Keep open mind on educational success
Delaware residents have been told that our educational system is broken. Government officials and the media point to low test scores and disappointing world rankings as proof. Gov. Jack Markell has referenced China as a model for improving education in Delaware. His praise comes from data that suggests that China is superior to the U.S. when it comes to scores produced by PISA, a test given to 15-year-olds worldwide. If we are going to use China as an educational model, it is important to understand how their system works.
In China, students are routinely tested as they advance in school. When students fail to keep up, they are redirected or dropped from testing. China limits their test pool by selecting the province of Shanghai and not the entire country for PISA testing. This selective system produces a pool of talented test takers who score extremely well. If Delaware’s goal is to lead the world in test taking, we should select the town of Greenville as the test pool and Archmere Academy as its test takers. If you think this is unfair, and I do, then why is it okay for China?
Education Secretary Mark Murphy was critical of Delaware teachers citing SAT (college entrance exam) scores that indicate only one in five Delaware students graduate high school college ready. It is important to understand how college readiness is determined if we are going to use it to push for teacher accountability. In 2011, the Department of Education decided it was a good idea to pay for all Delaware high school juniors to take the SAT to determine college readiness. This million dollar taxpayer expense ignores the fact that not everyone wants or should go to college and having all students take a three-hour exam that has no impact on their classroom grade is not an accurate reflection of teacher performance in Delaware.
My point is data has to be fairly interpreted if it is going to be helpful. No country provides every child with a chance to succeed like the United States. This fact will always make us vulnerable to comparisons with other countries. If Delaware wants to lead the way in education we have to change the system, not just the classroom. Start by opening up charter schools in each district for our highest performing students to attend and enable teachers to maximize their abilities. This will create competition but it is this factor that makes our competitors superior to us in rankings.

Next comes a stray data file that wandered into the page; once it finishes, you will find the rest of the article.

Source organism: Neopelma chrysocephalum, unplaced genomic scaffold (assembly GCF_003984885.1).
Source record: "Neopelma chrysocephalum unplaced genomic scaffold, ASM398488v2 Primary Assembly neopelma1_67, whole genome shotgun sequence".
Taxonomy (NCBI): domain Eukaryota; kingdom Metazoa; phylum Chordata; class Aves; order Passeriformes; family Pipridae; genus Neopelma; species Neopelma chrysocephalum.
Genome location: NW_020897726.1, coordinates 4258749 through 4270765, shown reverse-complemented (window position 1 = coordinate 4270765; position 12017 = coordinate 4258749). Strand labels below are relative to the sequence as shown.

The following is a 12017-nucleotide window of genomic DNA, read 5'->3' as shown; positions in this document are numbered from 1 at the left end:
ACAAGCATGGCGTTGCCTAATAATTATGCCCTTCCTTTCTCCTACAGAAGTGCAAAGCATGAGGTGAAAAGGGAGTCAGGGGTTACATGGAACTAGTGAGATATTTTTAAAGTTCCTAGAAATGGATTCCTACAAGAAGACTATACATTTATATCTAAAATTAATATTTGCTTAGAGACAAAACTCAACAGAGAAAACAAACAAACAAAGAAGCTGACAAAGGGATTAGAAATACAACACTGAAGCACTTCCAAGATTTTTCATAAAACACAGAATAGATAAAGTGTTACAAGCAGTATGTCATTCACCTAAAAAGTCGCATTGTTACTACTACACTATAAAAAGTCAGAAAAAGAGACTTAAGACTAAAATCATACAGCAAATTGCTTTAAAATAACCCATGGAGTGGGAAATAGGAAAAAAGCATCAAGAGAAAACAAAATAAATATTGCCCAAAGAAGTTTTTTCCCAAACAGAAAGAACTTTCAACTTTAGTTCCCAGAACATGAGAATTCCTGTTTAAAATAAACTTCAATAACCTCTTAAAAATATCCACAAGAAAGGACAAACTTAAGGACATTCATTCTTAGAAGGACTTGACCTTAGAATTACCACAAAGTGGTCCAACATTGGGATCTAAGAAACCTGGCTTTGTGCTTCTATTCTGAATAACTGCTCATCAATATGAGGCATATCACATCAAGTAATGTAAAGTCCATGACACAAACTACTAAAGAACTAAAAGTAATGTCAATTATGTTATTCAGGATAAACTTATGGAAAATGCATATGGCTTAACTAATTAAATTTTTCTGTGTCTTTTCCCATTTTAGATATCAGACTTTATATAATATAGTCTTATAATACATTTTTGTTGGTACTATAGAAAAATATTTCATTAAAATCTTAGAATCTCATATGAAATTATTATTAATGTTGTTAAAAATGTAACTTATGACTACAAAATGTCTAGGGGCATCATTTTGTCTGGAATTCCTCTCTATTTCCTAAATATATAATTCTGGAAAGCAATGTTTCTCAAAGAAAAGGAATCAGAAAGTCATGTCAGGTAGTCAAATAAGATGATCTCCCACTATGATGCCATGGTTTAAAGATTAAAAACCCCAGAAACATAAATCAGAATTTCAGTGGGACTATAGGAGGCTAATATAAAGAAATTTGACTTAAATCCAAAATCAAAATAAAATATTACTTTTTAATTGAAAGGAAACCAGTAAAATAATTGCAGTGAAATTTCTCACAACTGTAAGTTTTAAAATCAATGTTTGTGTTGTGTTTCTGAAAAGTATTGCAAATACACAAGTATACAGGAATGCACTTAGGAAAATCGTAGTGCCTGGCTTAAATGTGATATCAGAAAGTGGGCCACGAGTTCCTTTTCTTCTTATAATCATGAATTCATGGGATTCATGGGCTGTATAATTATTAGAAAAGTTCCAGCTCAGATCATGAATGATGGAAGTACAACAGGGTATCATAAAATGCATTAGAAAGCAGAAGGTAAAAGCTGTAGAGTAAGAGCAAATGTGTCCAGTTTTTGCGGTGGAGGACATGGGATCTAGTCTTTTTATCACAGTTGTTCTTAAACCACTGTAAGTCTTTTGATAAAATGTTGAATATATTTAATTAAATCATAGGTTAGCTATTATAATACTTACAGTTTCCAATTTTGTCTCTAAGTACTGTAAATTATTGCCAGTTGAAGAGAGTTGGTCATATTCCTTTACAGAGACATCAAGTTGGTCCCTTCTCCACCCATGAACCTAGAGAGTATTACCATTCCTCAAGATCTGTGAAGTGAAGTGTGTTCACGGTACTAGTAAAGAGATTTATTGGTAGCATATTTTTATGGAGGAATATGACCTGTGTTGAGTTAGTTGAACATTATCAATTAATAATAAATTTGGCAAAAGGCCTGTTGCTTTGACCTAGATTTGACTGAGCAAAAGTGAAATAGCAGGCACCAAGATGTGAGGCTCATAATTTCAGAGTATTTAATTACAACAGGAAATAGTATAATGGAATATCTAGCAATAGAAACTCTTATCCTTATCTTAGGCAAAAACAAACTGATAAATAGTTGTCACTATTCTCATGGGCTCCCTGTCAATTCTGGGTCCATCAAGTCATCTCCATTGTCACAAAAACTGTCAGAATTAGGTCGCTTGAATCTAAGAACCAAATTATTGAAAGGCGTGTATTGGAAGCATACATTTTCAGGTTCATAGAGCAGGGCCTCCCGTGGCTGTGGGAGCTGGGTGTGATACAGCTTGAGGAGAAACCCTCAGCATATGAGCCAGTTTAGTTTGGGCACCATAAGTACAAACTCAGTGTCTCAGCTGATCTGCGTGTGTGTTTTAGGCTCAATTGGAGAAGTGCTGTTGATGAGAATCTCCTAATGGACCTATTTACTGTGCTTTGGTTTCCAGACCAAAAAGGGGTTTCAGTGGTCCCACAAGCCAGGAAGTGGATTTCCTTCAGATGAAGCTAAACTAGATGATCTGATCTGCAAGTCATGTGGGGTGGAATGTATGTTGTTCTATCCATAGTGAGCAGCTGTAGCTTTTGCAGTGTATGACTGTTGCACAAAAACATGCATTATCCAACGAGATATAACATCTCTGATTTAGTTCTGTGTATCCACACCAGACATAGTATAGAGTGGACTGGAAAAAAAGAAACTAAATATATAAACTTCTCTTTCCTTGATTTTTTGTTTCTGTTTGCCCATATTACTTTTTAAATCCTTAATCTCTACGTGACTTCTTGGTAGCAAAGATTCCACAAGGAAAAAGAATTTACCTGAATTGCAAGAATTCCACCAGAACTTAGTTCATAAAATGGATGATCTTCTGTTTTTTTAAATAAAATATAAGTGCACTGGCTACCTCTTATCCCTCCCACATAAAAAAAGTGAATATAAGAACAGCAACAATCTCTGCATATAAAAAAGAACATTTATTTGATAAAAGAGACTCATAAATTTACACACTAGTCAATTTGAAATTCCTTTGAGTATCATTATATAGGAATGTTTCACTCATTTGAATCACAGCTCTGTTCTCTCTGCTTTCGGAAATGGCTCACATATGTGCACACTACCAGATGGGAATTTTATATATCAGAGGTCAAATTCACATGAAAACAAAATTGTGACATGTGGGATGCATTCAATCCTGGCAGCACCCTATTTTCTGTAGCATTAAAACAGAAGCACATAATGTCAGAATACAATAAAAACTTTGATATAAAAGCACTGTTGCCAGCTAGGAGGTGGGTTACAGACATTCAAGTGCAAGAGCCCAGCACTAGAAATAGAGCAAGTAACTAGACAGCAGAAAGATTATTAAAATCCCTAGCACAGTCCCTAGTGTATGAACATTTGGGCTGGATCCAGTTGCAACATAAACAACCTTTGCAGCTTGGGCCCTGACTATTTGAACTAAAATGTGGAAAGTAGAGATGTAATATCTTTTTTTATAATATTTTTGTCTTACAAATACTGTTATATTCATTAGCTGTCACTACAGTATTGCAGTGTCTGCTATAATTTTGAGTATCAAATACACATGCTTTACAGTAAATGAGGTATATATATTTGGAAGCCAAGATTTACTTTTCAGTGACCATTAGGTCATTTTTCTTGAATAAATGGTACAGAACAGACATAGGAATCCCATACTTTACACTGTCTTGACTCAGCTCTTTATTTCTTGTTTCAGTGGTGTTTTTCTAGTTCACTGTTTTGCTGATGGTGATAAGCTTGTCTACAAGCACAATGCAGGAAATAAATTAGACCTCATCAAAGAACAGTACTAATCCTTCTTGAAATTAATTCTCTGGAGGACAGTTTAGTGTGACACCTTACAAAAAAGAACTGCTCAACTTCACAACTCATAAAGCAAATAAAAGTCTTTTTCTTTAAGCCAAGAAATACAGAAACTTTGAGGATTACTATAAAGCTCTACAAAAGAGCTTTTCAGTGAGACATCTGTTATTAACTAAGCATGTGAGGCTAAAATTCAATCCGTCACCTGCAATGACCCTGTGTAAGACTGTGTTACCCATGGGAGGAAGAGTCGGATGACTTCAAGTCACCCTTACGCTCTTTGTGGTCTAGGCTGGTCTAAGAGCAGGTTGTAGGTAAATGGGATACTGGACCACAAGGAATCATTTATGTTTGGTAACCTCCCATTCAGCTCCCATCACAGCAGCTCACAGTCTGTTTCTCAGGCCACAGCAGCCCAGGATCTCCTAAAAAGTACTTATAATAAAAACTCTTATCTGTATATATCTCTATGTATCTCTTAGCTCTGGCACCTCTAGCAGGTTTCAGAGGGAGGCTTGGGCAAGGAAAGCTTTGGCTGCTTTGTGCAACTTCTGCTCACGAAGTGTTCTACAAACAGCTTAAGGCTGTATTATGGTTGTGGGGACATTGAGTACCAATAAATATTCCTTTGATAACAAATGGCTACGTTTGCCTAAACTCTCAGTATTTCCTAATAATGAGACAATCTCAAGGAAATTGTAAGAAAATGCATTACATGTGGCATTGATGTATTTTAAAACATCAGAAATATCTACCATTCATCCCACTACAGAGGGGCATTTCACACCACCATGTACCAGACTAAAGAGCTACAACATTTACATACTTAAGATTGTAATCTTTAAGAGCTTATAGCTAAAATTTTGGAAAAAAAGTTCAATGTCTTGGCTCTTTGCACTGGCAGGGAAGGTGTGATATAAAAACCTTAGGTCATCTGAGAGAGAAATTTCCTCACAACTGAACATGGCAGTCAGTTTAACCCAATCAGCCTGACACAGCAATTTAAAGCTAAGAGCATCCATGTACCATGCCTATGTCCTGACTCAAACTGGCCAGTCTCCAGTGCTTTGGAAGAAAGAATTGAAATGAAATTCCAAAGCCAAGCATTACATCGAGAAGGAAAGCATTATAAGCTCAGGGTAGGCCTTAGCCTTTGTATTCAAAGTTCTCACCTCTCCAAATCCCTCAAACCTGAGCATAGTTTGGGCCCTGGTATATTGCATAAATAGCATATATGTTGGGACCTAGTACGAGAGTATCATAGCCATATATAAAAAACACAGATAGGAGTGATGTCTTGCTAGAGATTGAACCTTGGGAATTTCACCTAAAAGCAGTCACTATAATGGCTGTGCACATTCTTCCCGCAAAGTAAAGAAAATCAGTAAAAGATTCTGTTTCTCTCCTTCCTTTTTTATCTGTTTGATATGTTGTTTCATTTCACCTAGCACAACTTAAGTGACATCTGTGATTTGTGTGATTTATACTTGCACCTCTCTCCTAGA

Delaware vocational schools have to get back to the mission of trades and certifications, not testing and rankings. Why should an auto tech student take French, pass organic chemistry and graduate with 30 credits in order to be a certified mechanic? Our global competitors understand this. If you want verification, ask a foreign exchange student about the difference in university and vocational training.
Delaware needs to add more community-based schools with children who want to be there rather than take them away. This concept maximizes the relationship between the teacher, student and parent. Put a struggling learner in a small class with an excellent teacher and add parental involvement, and you have a recipe for improvement. It is difficult to understand how closing a community school and sending students back to a larger campus is more effective than staying there and making it work. Achievement gaps are not closed through osmosis or proximity but through hard work and parental involvement. This may sound tough, but it is exactly what are competitors in Asia are doing.
Finally, the goal of having all students enroll in college is novel but misguided. We have to stop asking students if they are going to college and start asking students why they are going to college. Current job markets demonstrate that perfecting a skill in a specific area is a key factor in gaining meaningful employment. Many times that skill can be developed through one and two year certifications. The reality is that a bachelor’s degree providing no clear path capable of paying off student debt is a poor investment. India leads the world in producing engineers because they understand that degrees have to match jobs and the engineering/health care fields are dominating the growth sector for employment. I am not advocating for less choices in colleges and universities. I am saying that going to college is not as important as what you are going to college for.
Over the next 12 years, all four of my children will graduate from Delaware’s public school system. I am confident that as long as teachers, school leaders and parents are allowed to work with decision makers, my children will have the tools they need to be successful in life. In the interim, Delaware residents must keep an open mind to what it means to be successful in education.
parent, teacher and Levy Court commissioner